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Creating environments for modern care

March 1, 2008
by Timothy M. Rommel, AIA, ACHA, OAA
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Effective designs maximize patient care and provide real-world experiences

During the past century, behavioral healthcare has undergone a tremendous transformation. Yet the facilities in which treatment—particularly inpatient care—takes place have aged, and many now need to be replaced. At the same time, inpatient stays are shortening due to, among other reasons, reimbursement constraints. Thus, patients' time in inpatient settings must be maximized, and patients must be prepared for the environments and situations they'll encounter after discharge. Fortunately, architects have found ways to address these issues by creating efficiently organized patient care units and “normalized” environments.

Efficiently Organized Units

Inpatient stays averaging from four to six days are not uncommon. During this time, clinicians must stabilize the patient, diagnose him/her, begin a treatment program, observe/document the patient's progress, and develop a discharge plan. During a six-day stay, clinicians have about 84 hours for patient contact and treatment, assuming a patient will spend 10 hours a day sleeping and engaging in normal personal/hygienic activities (leaving the remaining 14 hours to active patient interaction and treatment).

The design of patient care units can significantly impact how efficiently staff can use the limited time they have with patients. An effectively designed patient care unit ensures that when patients leave a treatment area, they pass through an area monitored by clinicians; without such a design, patients could spend more time in their rooms—and less time in therapeutic activities. The “ABCs of Patient Care” is a design concept that helps designers and planners ensure that clinicians maximize their contact with and treatment of patients. The ABCs represent the essential building blocks of the patient care unit.

  • “A” represents the Activity zone—any space that promotes or enables active interactions among patients, clinicians, visitors, and family members. This also is referred to as the unit's “daytime” zone.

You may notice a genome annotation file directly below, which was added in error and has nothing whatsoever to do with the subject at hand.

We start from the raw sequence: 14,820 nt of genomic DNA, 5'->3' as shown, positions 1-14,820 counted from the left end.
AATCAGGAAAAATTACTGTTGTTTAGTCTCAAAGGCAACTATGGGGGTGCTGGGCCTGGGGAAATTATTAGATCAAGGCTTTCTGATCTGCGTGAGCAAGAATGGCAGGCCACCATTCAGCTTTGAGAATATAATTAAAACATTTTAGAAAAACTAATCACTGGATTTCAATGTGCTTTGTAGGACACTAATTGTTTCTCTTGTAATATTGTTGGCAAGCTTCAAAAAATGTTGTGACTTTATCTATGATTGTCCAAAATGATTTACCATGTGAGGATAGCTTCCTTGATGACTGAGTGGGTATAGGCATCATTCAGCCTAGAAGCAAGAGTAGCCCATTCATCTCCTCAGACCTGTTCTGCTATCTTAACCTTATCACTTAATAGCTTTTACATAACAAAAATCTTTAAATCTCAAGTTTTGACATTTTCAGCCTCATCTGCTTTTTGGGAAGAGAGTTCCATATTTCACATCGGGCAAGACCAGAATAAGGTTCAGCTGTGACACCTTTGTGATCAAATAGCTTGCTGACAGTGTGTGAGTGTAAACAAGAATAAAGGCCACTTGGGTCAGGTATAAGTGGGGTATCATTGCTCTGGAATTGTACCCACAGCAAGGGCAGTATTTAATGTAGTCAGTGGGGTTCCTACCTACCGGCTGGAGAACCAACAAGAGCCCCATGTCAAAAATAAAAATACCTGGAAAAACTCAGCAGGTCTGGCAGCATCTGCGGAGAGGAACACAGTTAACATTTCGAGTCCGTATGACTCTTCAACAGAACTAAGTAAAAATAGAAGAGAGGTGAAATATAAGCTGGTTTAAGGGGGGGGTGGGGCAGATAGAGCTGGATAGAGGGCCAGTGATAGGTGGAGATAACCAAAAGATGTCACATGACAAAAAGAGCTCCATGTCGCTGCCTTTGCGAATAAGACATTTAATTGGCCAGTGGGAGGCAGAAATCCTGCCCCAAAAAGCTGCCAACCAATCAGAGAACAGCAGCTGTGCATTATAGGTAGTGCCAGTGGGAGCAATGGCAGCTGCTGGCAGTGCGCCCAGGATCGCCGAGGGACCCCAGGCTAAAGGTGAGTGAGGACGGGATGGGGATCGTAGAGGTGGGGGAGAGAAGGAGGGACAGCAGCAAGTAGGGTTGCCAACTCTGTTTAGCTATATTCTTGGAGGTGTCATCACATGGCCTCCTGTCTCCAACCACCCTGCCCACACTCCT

• “B” represents the Bed zone—space commonly associated with patient bedrooms. This includes bathrooms, toilet rooms, shower facilities, laundry facilities, and supply rooms (e.g., linen storage). This zone also is referred to as the “nighttime zone.”

  • “C” represents the Clinician zone—space clinicians occupy without direct patient contact, such as the on-unit medication room, charting area, staff conference room, team center, staff break/locker room, etc.

These three zones can be organized to greatly increase the efficiency of patient treatment. For maximum unit effectiveness, zone C must be in direct contact with zones A and B. Ideally, zone C acts as a buffer between A and B, allowing staff to maximize the time patients spend in direct care. Figure 1 displays the zones in patient units at several behavioral healthcare hospitals.






Figure 1. The ABCs of Patient Care: A = Activity zone; B = Bed zone; C = Clinician zone

Normalized Environments

Much has been written in healthcare design publications about creating a homelike environment. Such qualities may be desirable in a patient bedroom but certainly are not appropriate for an entire behavioral healthcare facility. Other areas of behavioral healthcare facilities should reflect settings patients will encounter once they leave the hospital. This is called creating a “normalized” environment.

In this design concept the hospital is organized to create the experiences a patient will encounter after discharge. This is not a “stage-set” approach but rather a much more inherent way of organizing the facility.

The hospital is conceived as a town or village, with its components and departments reflecting services or functions in a town (figure 2). This town-planning approach serves as a blueprint for organizing and planning the hospital. Just as towns create zones for residential, commercial, retail, educational, and industrial uses, a behavioral healthcare hospital can include similar zoning (figure 3).




Figure 2. At the Whitby Mental Health Centre in Ontario, a 1,500-foot-long, two-story enclosed corridor (“The Street”) suggests the overall metaphor of a village or town. Photographer: Patrick Kennedy/East End Studios




Figure 3. The Lindner Center of HOPE in Cincinnati (opening later this year) creates a normalized environment by offering patients different environments and experiences throughout the campus.
The residential zone is comprised of patient care or nursing units. Each unit is likened to a neighborhood in a town with patient rooms representing individual homes.

The commercial zone is comprised of treatment departments that become destinations for patients, both physically and in terms of their treatment objectives. In this zone are areas for behavioral, medical, dental, occupational, physical, and other treatments and therapies. These departments are where patients' “9-to-5” activities take place.

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